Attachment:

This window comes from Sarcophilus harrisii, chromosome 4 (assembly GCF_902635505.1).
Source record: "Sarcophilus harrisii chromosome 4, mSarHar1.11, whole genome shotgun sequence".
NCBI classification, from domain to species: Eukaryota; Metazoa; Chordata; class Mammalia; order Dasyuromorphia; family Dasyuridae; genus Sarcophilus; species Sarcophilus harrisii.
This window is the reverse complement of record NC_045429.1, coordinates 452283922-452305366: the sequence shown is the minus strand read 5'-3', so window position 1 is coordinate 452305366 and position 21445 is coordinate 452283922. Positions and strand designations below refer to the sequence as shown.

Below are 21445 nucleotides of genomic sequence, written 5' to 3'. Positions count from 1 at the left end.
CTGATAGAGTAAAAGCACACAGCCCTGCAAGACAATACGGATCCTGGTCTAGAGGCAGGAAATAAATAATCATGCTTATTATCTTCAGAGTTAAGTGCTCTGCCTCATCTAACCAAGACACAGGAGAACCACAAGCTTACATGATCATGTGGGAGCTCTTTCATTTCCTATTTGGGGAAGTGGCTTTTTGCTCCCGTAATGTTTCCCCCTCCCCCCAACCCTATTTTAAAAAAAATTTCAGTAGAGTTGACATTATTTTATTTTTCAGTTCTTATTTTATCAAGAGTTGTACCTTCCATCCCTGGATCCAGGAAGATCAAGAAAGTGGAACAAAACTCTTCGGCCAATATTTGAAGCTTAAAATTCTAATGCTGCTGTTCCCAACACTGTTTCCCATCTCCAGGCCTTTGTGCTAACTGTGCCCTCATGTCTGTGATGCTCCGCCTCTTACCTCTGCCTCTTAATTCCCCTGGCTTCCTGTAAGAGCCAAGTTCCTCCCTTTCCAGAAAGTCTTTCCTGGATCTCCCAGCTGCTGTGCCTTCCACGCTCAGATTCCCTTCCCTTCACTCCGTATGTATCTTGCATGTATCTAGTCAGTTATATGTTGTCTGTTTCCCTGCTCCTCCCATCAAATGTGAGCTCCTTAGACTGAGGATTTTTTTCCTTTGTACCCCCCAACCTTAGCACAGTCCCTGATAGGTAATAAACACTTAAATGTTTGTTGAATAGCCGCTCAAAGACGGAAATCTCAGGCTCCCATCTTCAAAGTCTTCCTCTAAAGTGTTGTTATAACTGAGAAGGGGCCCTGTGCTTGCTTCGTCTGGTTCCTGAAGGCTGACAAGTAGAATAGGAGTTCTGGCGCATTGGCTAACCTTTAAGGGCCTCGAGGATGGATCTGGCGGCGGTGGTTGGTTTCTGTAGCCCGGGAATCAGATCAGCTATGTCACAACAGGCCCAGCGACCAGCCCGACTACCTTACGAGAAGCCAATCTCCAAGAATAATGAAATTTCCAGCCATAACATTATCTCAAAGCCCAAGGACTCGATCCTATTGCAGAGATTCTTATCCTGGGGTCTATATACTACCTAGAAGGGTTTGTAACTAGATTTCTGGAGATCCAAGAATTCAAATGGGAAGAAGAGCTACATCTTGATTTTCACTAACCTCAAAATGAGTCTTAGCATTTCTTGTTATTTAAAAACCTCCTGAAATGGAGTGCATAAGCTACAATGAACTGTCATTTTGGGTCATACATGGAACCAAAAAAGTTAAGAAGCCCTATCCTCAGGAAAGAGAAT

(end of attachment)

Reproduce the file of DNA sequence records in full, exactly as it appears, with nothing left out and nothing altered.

This window comes from Sarcophilus harrisii, chromosome 4 (assembly GCF_902635505.1).
Source record: "Sarcophilus harrisii chromosome 4, mSarHar1.11, whole genome shotgun sequence".
NCBI classification, from domain to species: Eukaryota; Metazoa; Chordata; class Mammalia; order Dasyuromorphia; family Dasyuridae; genus Sarcophilus; species Sarcophilus harrisii.
This window is the reverse complement of record NC_045429.1, coordinates 452283922-452305366: the sequence shown is the minus strand read 5'-3', so window position 1 is coordinate 452305366 and position 21445 is coordinate 452283922. Positions and strand designations below refer to the sequence as shown.

Below are 21445 nucleotides of genomic sequence, written 5' to 3'. Positions count from 1 at the left end.
CTGATAGAGTAAAAGCACACAGCCCTGCAAGACAATACGGATCCTGGTCTAGAGGCAGGAAATAAATAATCATGCTTATTATCTTCAGAGTTAAGTGCTCTGCCTCATCTAACCAAGACACAGGAGAACCACAAGCTTACATGATCATGTGGGAGCTCTTTCATTTCCTATTTGGGGAAGTGGCTTTTTGCTCCCGTAATGTTTCCCCCTCCCCCCAACCCTATTTTAAAAAAAATTTCAGTAGAGTTGACATTATTTTATTTTTCAGTTCTTATTTTATCAAGAGTTGTACCTTCCATCCCTGGATCCAGGAAGATCAAGAAAGTGGAACAAAACTCTTCGGCCAATATTTGAAGCTTAAAATTCTAATGCTGCTGTTCCCAACACTGTTTCCCATCTCCAGGCCTTTGTGCTAACTGTGCCCTCATGTCTGTGATGCTCCGCCTCTTACCTCTGCCTCTTAATTCCCCTGGCTTCCTGTAAGAGCCAAGTTCCTCCCTTTCCAGAAAGTCTTTCCTGGATCTCCCAGCTGCTGTGCCTTCCACGCTCAGATTCCCTTCCCTTCACTCCGTATGTATCTTGCATGTATCTAGTCAGTTATATGTTGTCTGTTTCCCTGCTCCTCCCATCAAATGTGAGCTCCTTAGACTGAGGATTTTTTTCCTTTGTACCCCCCAACCTTAGCACAGTCCCTGATAGGTAATAAACACTTAAATGTTTGTTGAATAGCCGCTCAAAGACGGAAATCTCAGGCTCCCATCTTCAAAGTCTTCCTCTAAAGTGTTGTTATAACTGAGAAGGGGCCCTGTGCTTGCTTCGTCTGGTTCCTGAAGGCTGACAAGTAGAATAGGAGTTCTGGCGCATTGGCTAACCTTTAAGGGCCTCGAGGATGGATCTGGCGGCGGTGGTTGGTTTCTGTAGCCCGGGAATCAGATCAGCTATGTCACAACAGGCCCAGCGACCAGCCCGACTACCTTACGAGAAGCCAATCTCCAAGAATAATGAAATTTCCAGCCATAACATTATCTCAAAGCCCAAGGACTCGATCCTATTGCAGAGATTCTTATCCTGGGGTCTATATACTACCTAGAAGGGTTTGTAACTAGATTTCTGGAGATCCAAGAATTCAAATGGGAAGAAGAGCTACATCTTGATTTTCACTAACCTCAAAATGAGTCTTAGCATTTCTTGTTATTTAAAAACCTCCTGAAATGGAGTGCATAAGCTACAATGAACTGTCATTTTGGGTCATACATGGAACCAAAAAAGTTAAGAAGCCCTATCCTCAGGAAAGAGAAT